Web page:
Second up in my Jacques Tati-a-thon, and the first of his films I actually saw, Mon Oncle is Tati’s follow-up to the success of Mr. Hulot’s Holiday, which proved so popular Tati would bring back the eponymous Hulot for an impromptu series of films. Mon Oncle would be Tati’s color debut, and even with the advancements in film, Tati himself seems to have grown and matured in his tastes and sense of purpose, though he retains his child-like wonder of the world around him, personified in Hulot himself, whose interactions with a world so unbefitting of him are the crux of the humor to be found in this film.
While Mr. Hulot’s Holiday was more of an introduction and free-association of the ideals of comedy that would be so pervasive through each of Tati’s films, Mon Oncle is a much more refined approach to those same ideals. This time, however, the film is in color rather than mere black and white, which gives Tati yet another mode and canvas with which to work his comedy with. This time around, the antics of Hulot revolve around a theme, one of the excesses of modern design and architecture and the consumerism of then modern France. The humor is a lot more reserved with this one, and it doesn’t really get started until Hulot arrives at the house (and the Plastac factory) to which he’ll spend most of his time and the film spends most of its gags on. Once it does, though, it lets loose in the usual manner befitting Tati’s comic styles, albeit with a much higher focus on plot, what there is to be had.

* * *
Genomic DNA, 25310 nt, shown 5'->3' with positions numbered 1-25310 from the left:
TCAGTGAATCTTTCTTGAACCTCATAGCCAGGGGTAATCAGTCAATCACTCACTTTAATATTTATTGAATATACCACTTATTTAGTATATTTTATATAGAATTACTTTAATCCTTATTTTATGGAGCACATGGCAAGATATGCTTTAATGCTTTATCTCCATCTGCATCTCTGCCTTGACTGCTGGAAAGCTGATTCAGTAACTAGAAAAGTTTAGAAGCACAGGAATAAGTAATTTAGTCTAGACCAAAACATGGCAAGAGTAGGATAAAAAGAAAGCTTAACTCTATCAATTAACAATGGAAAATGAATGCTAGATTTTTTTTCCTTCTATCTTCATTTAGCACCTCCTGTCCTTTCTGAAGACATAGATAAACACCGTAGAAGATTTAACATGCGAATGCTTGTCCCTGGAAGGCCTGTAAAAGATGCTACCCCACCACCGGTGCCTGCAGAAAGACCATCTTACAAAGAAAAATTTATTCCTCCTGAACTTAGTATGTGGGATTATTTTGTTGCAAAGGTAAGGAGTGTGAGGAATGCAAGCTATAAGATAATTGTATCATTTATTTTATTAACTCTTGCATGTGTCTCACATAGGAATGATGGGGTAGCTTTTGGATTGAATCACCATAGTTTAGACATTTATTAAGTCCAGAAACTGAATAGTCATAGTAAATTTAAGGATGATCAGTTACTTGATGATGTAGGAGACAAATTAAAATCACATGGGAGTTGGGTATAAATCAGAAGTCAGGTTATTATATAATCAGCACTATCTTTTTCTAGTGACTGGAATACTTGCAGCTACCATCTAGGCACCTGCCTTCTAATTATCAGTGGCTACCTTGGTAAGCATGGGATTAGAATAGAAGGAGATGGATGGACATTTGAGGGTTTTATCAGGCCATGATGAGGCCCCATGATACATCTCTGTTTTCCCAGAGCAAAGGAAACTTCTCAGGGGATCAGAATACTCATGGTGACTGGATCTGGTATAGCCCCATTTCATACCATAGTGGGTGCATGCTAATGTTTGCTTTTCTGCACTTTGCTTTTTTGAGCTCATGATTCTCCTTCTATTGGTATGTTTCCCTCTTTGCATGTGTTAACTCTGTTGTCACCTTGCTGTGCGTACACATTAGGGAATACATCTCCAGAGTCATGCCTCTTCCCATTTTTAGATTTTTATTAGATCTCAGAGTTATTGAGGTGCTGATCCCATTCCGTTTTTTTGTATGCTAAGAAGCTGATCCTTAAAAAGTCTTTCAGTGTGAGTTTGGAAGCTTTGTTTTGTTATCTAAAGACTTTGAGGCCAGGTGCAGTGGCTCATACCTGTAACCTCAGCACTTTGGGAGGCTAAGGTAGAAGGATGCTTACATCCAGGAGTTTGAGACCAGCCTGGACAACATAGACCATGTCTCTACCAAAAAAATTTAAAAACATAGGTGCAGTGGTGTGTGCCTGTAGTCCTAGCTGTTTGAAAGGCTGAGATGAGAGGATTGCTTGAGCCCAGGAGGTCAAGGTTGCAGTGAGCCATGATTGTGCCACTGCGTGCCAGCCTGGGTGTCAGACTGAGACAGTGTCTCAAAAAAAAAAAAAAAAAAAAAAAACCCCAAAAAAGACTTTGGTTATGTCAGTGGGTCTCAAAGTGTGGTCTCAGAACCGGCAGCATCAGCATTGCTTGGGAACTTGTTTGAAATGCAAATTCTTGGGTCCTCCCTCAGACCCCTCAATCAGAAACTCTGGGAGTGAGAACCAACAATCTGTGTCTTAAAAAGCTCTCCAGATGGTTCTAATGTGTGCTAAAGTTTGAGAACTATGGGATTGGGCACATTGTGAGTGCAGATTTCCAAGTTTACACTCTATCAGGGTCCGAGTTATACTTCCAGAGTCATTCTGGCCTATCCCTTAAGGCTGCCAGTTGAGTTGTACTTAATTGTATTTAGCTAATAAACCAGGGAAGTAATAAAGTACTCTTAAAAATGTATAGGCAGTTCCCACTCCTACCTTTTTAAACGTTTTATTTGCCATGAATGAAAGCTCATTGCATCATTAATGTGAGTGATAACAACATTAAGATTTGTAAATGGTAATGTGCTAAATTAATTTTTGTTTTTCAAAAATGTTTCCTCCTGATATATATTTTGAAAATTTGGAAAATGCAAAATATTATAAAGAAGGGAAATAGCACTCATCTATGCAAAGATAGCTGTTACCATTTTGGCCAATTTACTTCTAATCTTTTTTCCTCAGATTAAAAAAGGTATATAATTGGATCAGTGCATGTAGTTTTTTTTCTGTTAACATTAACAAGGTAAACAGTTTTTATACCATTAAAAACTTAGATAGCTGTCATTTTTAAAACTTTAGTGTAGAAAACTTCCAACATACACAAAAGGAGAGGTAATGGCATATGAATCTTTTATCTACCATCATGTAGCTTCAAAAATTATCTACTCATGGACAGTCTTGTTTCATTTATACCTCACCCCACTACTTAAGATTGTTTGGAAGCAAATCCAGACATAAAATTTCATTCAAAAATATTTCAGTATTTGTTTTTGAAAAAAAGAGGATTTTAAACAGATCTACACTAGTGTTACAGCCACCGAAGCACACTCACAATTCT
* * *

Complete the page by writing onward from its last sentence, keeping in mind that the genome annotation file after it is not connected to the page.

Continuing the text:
The house itself is a character all its own, and the antics of Hulot in relation to the house & factory and its various so-called modern objects form most of the humor. This made the film much more reserved and focused than Holiday, which was both poor and beneficial for us as viewers. People expecting another Mr. Hulot’s Holiday will likely be disappointed with this one, and indeed I’d probably recommend seeing this first before Holiday if one intends to marathon Tati like I am doing. Still, the gags that were to be found here were up to par, so the film succeeded at least from that standpoint. It’s also longer than Holiday, and doesn’t make up for the extra time with additional humor, but this will still please those apt for another go into the world of Tati and his zany, expressionistic humor.
Arbitrary Rating: 7/10